Monday, July 28, 2014

A Hard Day's Night Memories from first generation fans

As you all know by now, I really enjoy the stories from those of you who are first generation Beatle fans.   A few months ago I asked if any of you had any special memories about seeing the film "A Hard Day's Night" and here are some of the stories sent to me. 

 At the end of the summer of '64 our family was staying at a beach house in Old Lyme on the Connecticut shore.  During our vacation we went to the movie theater on Main Street, Old Saybrook to see "A Shot in the Dark" starring Peter Sellars.  The trailer that they showed that evening was for a soon to be released film called "A Hard Day's Night". I don't remember much about the first of the Pink Panther movies but seeing that bit of The Beatles on the big screen for the first time loomed very large indeed. The thrill of the 'C-LAa-N~ggggg' of the first chord and seeing them running forward was all I thought about for weeks. I do remember at the time being somewhat disappointed to discover that the movie would be in B&W but now in hind sight - it was perfect, as so much about the entire Beatles Experience was.        

On September 12, 1964 my friend Dotti, my cousin Laurel & I piled into my dad's station wagon. My dad drove and my mom and  younger sister came along. Although it was raining we begged and pleaded that we still would go to The Mansfield Drive-In , the first place that "A Hard Day's Night" was playing in the area.  It was the same night that the real live Beatles themselves were playing at The Boston Garden less than 90 miles away but for two 13 year olds & an 11 year old from Connecticut it may have well as been a million miles away. (The 3 of us would get our chance to see The Beatles in Boston in 1966.)     We watched most of the movie with our heads out of the car widows because we couldn't see through the rain on the wind shield. We started imitating the accents right away and my dad asked,  "What does that mean 'clean old man' ? Why do they keep saying that?"        In the days that followed we ran around fields and down fire escapes. Of course we listened to the music. We did everything we could to perpetuate the excitement & positive energy that The Beatles' movie had instilled in us.                                     

I think that I saw AHDN in the theaters about 8 times. Some years later when it was shown on TV I recorded the audio on my little reel to reel . No DVRs - not even any video recorders  were available then.--Heather

 I was 10 years old in 1964 and mad for the Beatles from day one. My aunt  Carole, who was 10 years older than me, took me to see AHDN for the  first time at the North Park Theater in San Diego. I was so excited. We  sat towards the back of the theater, which I recall was full. The girls way down front screamed throughout the film. But sitting with my aunt I guess I didn't feel it was  appropriate to join in on the screaming,  but recall wishing I was down front.

BUT when I returned to see the film on my own, I did indeed sit up front, and screamed my little heart out as I got caught up in all the excitement with the other girls around me. The bonus back in the day...  here were always two movies shown at each scheduled showing. Also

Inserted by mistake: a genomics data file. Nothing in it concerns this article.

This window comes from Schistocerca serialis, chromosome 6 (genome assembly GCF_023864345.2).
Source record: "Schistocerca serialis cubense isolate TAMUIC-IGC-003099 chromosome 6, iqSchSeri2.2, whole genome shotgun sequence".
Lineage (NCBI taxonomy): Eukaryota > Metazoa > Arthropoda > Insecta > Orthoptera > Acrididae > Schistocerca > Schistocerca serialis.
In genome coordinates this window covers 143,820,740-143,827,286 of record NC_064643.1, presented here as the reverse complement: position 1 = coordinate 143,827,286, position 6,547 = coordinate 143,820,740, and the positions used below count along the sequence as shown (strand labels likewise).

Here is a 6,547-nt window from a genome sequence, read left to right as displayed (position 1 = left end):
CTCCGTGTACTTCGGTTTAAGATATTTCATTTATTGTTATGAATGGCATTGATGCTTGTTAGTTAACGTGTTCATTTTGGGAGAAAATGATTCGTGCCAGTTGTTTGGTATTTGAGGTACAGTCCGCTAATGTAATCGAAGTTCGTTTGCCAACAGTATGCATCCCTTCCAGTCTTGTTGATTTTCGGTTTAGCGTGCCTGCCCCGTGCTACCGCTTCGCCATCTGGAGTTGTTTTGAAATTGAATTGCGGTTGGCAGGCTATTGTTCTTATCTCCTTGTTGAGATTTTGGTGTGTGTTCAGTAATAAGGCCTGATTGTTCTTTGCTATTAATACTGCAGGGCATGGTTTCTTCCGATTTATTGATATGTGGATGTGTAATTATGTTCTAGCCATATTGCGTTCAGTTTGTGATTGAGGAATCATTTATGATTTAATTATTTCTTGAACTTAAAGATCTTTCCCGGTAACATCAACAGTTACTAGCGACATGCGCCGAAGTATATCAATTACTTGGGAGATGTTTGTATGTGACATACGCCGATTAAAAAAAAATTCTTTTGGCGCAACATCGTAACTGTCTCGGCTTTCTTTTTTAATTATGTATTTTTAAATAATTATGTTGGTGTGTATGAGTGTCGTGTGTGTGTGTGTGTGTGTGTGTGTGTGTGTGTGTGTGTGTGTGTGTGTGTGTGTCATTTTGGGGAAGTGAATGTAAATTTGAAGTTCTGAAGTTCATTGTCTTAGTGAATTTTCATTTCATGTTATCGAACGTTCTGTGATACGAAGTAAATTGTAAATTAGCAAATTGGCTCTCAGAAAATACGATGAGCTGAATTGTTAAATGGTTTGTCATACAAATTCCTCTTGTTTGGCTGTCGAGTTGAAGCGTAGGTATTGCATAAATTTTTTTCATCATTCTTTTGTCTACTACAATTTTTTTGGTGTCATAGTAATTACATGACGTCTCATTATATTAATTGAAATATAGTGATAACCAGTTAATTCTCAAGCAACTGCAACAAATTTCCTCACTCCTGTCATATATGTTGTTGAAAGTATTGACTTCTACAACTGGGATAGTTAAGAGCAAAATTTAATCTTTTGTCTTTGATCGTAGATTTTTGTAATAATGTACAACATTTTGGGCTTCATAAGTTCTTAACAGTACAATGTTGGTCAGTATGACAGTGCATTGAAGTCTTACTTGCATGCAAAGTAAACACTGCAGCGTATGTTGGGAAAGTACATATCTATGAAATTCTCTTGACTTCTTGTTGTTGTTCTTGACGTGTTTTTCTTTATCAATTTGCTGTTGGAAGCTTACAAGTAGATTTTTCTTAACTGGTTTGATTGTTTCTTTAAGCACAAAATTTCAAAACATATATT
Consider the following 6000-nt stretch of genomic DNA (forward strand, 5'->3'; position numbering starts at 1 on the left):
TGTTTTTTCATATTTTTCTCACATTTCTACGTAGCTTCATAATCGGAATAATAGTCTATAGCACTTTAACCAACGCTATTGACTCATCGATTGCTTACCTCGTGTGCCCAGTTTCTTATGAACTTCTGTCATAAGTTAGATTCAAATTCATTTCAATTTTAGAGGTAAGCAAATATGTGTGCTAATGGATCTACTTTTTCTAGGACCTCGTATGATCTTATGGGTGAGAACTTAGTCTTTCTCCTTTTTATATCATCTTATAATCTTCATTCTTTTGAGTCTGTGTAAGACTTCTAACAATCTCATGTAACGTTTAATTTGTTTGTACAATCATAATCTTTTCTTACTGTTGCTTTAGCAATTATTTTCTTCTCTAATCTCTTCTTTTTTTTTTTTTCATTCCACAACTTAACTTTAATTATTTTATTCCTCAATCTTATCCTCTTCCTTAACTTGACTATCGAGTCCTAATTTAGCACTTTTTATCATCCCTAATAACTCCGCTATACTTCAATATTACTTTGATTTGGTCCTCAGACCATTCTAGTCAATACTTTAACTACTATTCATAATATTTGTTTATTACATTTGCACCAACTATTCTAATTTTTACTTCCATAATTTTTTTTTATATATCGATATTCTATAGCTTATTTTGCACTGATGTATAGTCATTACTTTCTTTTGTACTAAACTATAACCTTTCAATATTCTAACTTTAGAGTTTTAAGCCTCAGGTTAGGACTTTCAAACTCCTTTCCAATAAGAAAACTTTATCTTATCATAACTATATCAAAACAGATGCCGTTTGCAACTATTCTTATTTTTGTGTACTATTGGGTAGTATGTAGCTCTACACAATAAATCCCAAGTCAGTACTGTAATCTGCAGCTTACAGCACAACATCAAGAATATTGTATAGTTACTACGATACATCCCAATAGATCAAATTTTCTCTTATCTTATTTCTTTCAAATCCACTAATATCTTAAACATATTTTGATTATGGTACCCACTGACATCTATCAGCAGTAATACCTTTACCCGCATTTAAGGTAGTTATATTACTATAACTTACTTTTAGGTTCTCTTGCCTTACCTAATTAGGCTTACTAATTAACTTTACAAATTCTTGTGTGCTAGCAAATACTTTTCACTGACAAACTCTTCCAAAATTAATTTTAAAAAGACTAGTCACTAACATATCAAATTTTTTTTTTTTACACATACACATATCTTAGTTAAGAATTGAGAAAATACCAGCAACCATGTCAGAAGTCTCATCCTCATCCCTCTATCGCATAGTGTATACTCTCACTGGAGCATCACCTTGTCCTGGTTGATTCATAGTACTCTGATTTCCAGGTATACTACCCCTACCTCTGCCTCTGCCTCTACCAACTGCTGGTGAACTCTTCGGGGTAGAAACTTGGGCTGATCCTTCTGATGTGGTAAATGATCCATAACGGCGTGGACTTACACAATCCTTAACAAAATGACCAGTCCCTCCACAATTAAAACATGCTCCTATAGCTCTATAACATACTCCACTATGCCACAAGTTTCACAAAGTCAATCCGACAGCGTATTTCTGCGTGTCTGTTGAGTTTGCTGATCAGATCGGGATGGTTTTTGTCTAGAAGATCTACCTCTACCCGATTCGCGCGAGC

showing at later screenings was a film showcasing many British bands.  I also always stayed through more than one showing, and would watch it all afternoon over and over! 

I remember my friends at school and I would reenact AHDN on the  playground! We had memorized all the lines!

Such joyous memories! --Karen

I have great memories of the movie, "A Hard Day's Night". I, along with my younger sister Chris and my friend Nina, were true Beatlemaniacs! We lived and breathed the Beatles "day and night"!  

I was a member of the Beatles Fan Club in England, and I received a copy of the movie script from it. By the time the movie came to the theaters, the 3 of us had memorized parts of the script, and after seeing the movie 3-4 times, we memorized all of it! The first couple of times we saw the movie, there was much screaming from all the girls in the audience, especially when the Beatles were performing their songs. But at least one of the times we could actually hear fairly well, but couldn't resist singing along with all the songs that we had memorized the first time we played the records.  

Another memory that has stayed with me regarding the move is this: I had a very large backyard and my music lover dad had installed outside speakers so he could listen to music outside in the evenings. We would put on our Beatles records, especially "Can't Buy Me Love", and have the songs blaring out into the yard and the 3 of us would act out that scene from the movie as accurately as 3 teenage girls could. Of course, we put on black turtleneck tops and black pants as our "costumes". Looking back, I can't believe we didn't have any complaints from the neighbors, but we did these things during the daytime, so the times were very respectful.  

Those wild, crazy days of Beatlemania have stayed with me all my life and provide some of the best memories of my life. When I hear their music, especially those early songs like "Can't Buy Me Love", "I Want to Hold Your Hand", "I Saw Her Standing There", and "Things We Said Today", my mind travels back in time and it's like I am there again, a young teenager in love with the Fab Four. --Janis


  1. Heather doesn't mention that we also memorized all the dialogue in AHDN almost immediately. I think we both could recreate it from memory even today. And a lot of key phrases ("dead grotty," "she knitted him," etc.) entered into our daily speech. Give us a kiss!

  2. the waiting line for AHDN at the movie theatre here was all the way around the block which had never happened before and how could anyone ever forget when John sang IF I FELL in the last medley- it will forever be my favorite